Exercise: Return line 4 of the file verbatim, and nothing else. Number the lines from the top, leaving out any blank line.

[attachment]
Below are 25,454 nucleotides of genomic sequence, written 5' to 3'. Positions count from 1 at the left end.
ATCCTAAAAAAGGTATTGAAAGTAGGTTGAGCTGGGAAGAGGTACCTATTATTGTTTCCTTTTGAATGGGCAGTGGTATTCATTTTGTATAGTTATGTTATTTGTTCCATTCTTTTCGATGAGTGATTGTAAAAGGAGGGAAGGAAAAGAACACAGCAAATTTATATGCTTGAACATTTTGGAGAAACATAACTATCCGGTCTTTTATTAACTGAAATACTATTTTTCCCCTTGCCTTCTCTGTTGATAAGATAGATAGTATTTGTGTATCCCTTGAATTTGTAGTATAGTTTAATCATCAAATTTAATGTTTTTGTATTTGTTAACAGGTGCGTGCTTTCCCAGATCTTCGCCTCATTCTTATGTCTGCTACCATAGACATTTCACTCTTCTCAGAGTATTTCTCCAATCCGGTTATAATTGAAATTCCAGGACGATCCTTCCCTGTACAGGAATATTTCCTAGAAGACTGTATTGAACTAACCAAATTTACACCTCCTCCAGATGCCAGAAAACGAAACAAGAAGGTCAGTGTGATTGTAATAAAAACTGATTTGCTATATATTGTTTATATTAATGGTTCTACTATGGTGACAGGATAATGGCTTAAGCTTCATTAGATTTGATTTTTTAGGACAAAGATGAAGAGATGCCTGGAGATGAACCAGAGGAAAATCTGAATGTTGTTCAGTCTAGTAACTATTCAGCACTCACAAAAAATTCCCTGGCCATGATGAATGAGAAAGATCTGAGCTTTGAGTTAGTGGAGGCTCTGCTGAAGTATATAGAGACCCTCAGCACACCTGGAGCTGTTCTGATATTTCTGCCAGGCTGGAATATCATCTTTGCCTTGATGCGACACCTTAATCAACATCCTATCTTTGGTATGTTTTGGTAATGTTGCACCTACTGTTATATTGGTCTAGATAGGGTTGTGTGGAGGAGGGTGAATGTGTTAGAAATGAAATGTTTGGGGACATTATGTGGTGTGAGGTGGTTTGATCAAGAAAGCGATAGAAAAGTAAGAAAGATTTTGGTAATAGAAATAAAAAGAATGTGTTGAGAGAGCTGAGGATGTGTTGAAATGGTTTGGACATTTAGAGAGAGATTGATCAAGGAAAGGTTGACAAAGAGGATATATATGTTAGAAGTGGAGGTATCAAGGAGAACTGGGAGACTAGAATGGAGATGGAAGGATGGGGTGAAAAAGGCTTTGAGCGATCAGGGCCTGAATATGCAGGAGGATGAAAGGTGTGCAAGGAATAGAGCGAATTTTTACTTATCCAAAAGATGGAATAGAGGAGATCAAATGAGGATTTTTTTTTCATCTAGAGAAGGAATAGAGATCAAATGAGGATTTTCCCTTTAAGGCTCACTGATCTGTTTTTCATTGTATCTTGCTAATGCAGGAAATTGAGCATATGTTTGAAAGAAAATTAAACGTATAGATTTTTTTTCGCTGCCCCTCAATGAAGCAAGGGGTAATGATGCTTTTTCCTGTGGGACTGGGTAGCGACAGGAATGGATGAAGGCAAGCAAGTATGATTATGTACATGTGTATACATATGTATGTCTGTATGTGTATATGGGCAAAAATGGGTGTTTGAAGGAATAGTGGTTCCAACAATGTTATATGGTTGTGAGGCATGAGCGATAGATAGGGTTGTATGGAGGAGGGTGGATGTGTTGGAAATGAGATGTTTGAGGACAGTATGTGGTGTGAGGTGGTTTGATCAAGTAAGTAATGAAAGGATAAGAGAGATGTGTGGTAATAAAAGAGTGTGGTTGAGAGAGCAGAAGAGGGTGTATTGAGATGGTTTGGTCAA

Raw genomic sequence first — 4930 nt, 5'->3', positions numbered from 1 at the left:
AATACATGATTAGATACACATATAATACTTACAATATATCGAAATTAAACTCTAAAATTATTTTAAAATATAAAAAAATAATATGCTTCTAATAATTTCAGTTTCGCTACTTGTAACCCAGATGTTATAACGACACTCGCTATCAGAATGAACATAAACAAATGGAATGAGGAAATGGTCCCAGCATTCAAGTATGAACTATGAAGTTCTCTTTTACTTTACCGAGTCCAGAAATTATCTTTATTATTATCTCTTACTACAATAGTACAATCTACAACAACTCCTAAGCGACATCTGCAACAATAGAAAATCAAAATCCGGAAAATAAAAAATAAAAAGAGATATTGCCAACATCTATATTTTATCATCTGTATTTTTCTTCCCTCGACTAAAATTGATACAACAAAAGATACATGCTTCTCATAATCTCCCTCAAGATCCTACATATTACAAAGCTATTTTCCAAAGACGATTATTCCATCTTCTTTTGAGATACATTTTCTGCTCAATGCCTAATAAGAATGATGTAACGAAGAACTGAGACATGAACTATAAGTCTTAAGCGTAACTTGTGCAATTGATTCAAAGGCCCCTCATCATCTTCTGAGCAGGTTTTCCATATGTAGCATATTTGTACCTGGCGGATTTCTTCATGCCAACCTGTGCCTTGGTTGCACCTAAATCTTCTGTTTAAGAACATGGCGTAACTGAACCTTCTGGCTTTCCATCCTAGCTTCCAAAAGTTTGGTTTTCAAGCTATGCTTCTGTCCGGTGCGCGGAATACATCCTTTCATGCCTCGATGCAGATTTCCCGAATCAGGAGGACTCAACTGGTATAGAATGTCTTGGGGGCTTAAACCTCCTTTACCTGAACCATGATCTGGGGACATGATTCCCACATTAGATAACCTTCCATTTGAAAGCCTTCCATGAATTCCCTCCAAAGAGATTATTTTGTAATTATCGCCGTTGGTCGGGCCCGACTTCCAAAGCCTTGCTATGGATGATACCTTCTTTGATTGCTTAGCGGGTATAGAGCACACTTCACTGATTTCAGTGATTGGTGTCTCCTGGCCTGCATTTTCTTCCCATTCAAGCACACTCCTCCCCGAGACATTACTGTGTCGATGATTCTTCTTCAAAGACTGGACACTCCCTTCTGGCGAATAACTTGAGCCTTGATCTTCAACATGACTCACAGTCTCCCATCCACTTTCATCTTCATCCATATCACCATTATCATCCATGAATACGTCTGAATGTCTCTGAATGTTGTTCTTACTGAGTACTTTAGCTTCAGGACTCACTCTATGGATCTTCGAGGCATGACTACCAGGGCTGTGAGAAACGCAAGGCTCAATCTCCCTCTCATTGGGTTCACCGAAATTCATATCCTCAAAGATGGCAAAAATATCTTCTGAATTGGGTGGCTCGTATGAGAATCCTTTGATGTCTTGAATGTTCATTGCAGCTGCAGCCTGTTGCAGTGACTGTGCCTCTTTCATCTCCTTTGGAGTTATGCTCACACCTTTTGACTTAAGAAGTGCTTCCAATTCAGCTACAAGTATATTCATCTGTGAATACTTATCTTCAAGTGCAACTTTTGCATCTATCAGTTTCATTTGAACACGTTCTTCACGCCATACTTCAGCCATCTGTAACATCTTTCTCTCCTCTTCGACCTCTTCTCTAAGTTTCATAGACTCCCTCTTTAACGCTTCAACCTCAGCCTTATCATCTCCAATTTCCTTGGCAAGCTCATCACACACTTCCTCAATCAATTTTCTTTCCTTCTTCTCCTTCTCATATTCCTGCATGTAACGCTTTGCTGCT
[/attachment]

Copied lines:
AATACATGATTAGATACACATATAATACTTACAATATATCGAAATTAAACTCTAAAATTATTTTAAAATATAAAAAAATAATATGCTTCTAATAATTTCAGTTTCGCTACTTGTAACCCAGATGTTATAACGACACTCGCTATCAGAATGAACATAAACAAATGGAATGAGGAAATGGTCCCAGCATTCAAGTATGAACTATGAAGTTCTCTTTTACTTTACCGAGTCCAGAAATTATCTTTATTATTATCTCTTACTACAATAGTACAATCTACAACAACTCCTAAGCGACATCTGCAACAATAGAAAATCAAAATCCGGAAAATAAAAAATAAAAAGAGATATTGCCAACATCTATATTTTATCATCTGTATTTTTCTTCCCTCGACTAAAATTGATACAACAAAAGATACATGCTTCTCATAATCTCCCTCAAGATCCTACATATTACAAAGCTATTTTCCAAAGACGATTATTCCATCTTCTTTTGAGATACATTTTCTGCTCAATGCCTAATAAGAATGATGTAACGAAGAACTGAGACATGAACTATAAGTCTTAAGCGTAACTTGTGCAATTGATTCAAAGGCCCCTCATCATCTTCTGAGCAGGTTTTCCATATGTAGCATATTTGTACCTGGCGGATTTCTTCATGCCAACCTGTGCCTTGGTTGCACCTAAATCTTCTGTTTAAGAACATGGCGTAACTGAACCTTCTGGCTTTCCATCCTAGCTTCCAAAAGTTTGGTTTTCAAGCTATGCTTCTGTCCGGTGCGCGGAATACATCCTTTCATGCCTCGATGCAGATTTCCCGAATCAGGAGGACTCAACTGGTATAGAATGTCTTGGGGGCTTAAACCTCCTTTACCTGAACCATGATCTGGGGACATGATTCCCACATTAGATAACCTTCCATTTGAAAGCCTTCCATGAATTCCCTCCAAAGAGATTATTTTGTAATTATCGCCGTTGGTCGGGCCCGACTTCCAAAGCCTTGCTATGGATGATACCTTCTTTGATTGCTTAGCGGGTATAGAGCACACTTCACTGATTTCAGTGATTGGTGTCTCCTGGCCTGCATTTTCTTCCCATTCAAGCACACTCCTCCCCGAGACATTACTGTGTCGATGATTCTTCTTCAAAGACTGGACACTCCCTTCTGGCGAATAACTTGAGCCTTGATCTTCAACATGACTCACAGTCTCCCATCCACTTTCATCTTCATCCATATCACCATTATCATCCATGAATACGTCTGAATGTCTCTGAATGTTGTTCTTACTGAGTACTTTAGCTTCAGGACTCACTCTATGGATCTTCGAGGCATGACTACCAGGGCTGTGAGAAACGCAAGGCTCAATCTCCCTCTCATTGGGTTCACCGAAATTCATATCCTCAAAGATGGCAAAAATATCTTCTGAATTGGGTGGCTCGTATGAGAATCCTTTGATGTCTTGAATGTTCATTGCAGCTGCAGCCTGTTGCAGTGACTGTGCCTCTTTCATCTCCTTTGGAGTTATGCTCACACCTTTTGACTTAAGAAGTGCTTCCAATTCAGCTACAAGTATATTCATCTGTGAATACTTATCTTCAAGTGCAACTTTTGCATCTATCAGTTTCATTTGAACACGTTCTTCACGCCATACTTCAGCCATCTGTAACATCTTTCTCTCCTCTTCGACCTCTTCTCTAAGTTTCATAGACTCCCTCTTTAACGCTTCAACCTCAGCCTTATCATCTCCAATTTCCTTGGCAAGCTCATCACACACTTCCTCAATCAATTTTCTTTCCTTCTTCTCCTTCTCATATTCCTGCATGTAACGCTTTGCTGCT